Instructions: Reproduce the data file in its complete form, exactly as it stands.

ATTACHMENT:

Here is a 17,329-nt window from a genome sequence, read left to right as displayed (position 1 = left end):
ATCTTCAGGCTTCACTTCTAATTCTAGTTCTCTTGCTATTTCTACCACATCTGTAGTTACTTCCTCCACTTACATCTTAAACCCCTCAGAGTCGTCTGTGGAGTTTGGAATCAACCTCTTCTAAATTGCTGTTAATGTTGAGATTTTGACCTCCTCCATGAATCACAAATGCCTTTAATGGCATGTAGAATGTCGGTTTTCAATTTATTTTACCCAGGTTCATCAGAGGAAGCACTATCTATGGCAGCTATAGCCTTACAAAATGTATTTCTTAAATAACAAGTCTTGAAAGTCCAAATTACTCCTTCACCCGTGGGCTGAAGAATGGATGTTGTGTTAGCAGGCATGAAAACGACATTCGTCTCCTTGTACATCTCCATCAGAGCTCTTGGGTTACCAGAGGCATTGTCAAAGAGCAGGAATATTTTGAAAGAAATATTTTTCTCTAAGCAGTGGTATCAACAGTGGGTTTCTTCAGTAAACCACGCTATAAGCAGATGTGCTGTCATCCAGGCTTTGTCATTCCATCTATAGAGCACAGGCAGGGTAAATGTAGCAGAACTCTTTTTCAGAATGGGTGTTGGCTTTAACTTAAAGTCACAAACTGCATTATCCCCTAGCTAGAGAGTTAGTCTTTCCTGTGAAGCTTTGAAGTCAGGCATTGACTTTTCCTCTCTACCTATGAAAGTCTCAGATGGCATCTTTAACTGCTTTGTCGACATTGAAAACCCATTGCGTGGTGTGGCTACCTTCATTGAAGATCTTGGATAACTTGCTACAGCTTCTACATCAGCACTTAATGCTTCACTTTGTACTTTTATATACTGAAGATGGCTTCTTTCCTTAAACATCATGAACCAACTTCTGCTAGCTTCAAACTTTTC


Here is a 17,329-nt window from a genome sequence, read left to right as displayed (position 1 = left end):
ATCTTCAGGCTTCACTTCTAATTCTAGTTCTCTTGCTATTTCTACCACATCTGTAGTTACTTCCTCCACTTACATCTTAAACCCCTCAGAGTCGTCTGTGGAGTTTGGAATCAACCTCTTCTAAATTGCTGTTAATGTTGAGATTTTGACCTCCTCCATGAATCACAAATGCCTTTAATGGCATGTAGAATGTCGGTTTTCAATTTATTTTACCCAGGTTCATCAGAGGAAGCACTATCTATGGCAGCTATAGCCTTACAAAATGTATTTCTTAAATAACAAGTCTTGAAAGTCCAAATTACTCCTTCACCCGTGGGCTGAAGAATGGATGTTGTGTTAGCAGGCATGAAAACGACATTCGTCTCCTTGTACATCTCCATCAGAGCTCTTGGGTTACCAGAGGCATTGTCAAAGAGCAGGAATATTTTGAAAGAAATATTTTTCTCTAAGCAGTGGTATCAACAGTGGGTTTCTTCAGTAAACCACGCTATAAGCAGATGTGCTGTCATCCAGGCTTTGTCATTCCATCTATAGAGCACAGGCAGGGTAAATGTAGCAGAACTCTTTTTCAGAATGGGTGTTGGCTTTAACTTAAAGTCACAAACTGCATTATCCCCTAGCTAGAGAGTTAGTCTTTCCTGTGAAGCTTTGAAGTCAGGCATTGACTTTTCCTCTCTACCTATGAAAGTCTCAGATGGCATCTTTAACTGCTTTGTCGACATTGAAAACCCATTGCGTGGTGTGGCTACCTTCATTGAAGATCTTGGATAACTTGCTACAGCTTCTACATCAGCACTTAATGCTTCACTTTGTACTTTTATATACTGAAGATGGCTTCTTTCCTTAAACATCATGAACCAACTTCTGCTAGCTTCAAACTTTTC